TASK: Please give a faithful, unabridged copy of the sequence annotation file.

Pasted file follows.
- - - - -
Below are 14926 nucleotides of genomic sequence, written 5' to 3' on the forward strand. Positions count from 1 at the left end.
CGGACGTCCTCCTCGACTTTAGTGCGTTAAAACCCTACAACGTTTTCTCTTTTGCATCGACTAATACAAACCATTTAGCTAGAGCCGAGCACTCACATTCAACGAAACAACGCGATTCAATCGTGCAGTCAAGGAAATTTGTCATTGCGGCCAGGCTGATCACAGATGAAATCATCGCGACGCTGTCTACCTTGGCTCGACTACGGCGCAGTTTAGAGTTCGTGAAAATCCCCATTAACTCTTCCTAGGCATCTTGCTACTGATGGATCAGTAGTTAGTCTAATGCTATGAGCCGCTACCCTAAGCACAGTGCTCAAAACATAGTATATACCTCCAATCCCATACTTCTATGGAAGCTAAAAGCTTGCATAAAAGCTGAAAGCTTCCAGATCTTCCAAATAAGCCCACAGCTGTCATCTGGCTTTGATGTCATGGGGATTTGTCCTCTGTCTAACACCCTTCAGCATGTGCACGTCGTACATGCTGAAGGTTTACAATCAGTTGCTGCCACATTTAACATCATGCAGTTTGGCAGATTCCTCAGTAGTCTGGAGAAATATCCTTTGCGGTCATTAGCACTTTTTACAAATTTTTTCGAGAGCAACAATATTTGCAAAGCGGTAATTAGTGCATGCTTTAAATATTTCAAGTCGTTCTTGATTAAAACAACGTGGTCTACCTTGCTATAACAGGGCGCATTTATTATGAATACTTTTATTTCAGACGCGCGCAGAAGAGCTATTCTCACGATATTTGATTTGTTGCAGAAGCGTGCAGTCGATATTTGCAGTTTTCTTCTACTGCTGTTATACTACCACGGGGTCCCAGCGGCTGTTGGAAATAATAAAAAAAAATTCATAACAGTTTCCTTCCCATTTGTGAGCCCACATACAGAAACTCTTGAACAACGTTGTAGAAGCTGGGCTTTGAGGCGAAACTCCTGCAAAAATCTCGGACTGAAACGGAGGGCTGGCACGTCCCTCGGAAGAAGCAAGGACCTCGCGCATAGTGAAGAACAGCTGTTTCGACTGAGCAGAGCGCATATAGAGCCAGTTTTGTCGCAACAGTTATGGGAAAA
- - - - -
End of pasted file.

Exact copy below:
Below are 14926 nucleotides of genomic sequence, written 5' to 3' on the forward strand. Positions count from 1 at the left end.
CGGACGTCCTCCTCGACTTTAGTGCGTTAAAACCCTACAACGTTTTCTCTTTTGCATCGACTAATACAAACCATTTAGCTAGAGCCGAGCACTCACATTCAACGAAACAACGCGATTCAATCGTGCAGTCAAGGAAATTTGTCATTGCGGCCAGGCTGATCACAGATGAAATCATCGCGACGCTGTCTACCTTGGCTCGACTACGGCGCAGTTTAGAGTTCGTGAAAATCCCCATTAACTCTTCCTAGGCATCTTGCTACTGATGGATCAGTAGTTAGTCTAATGCTATGAGCCGCTACCCTAAGCACAGTGCTCAAAACATAGTATATACCTCCAATCCCATACTTCTATGGAAGCTAAAAGCTTGCATAAAAGCTGAAAGCTTCCAGATCTTCCAAATAAGCCCACAGCTGTCATCTGGCTTTGATGTCATGGGGATTTGTCCTCTGTCTAACACCCTTCAGCATGTGCACGTCGTACATGCTGAAGGTTTACAATCAGTTGCTGCCACATTTAACATCATGCAGTTTGGCAGATTCCTCAGTAGTCTGGAGAAATATCCTTTGCGGTCATTAGCACTTTTTACAAATTTTTTCGAGAGCAACAATATTTGCAAAGCGGTAATTAGTGCATGCTTTAAATATTTCAAGTCGTTCTTGATTAAAACAACGTGGTCTACCTTGCTATAACAGGGCGCATTTATTATGAATACTTTTATTTCAGACGCGCGCAGAAGAGCTATTCTCACGATATTTGATTTGTTGCAGAAGCGTGCAGTCGATATTTGCAGTTTTCTTCTACTGCTGTTATACTACCACGGGGTCCCAGCGGCTGTTGGAAATAATAAAAAAAAATTCATAACAGTTTCCTTCCCATTTGTGAGCCCACATACAGAAACTCTTGAACAACGTTGTAGAAGCTGGGCTTTGAGGCGAAACTCCTGCAAAAATCTCGGACTGAAACGGAGGGCTGGCACGTCCCTCGGAAGAAGCAAGGACCTCGCGCATAGTGAAGAACAGCTGTTTCGACTGAGCAGAGCGCATATAGAGCCAGTTTTGTCGCAACAGTTATGGGAAAA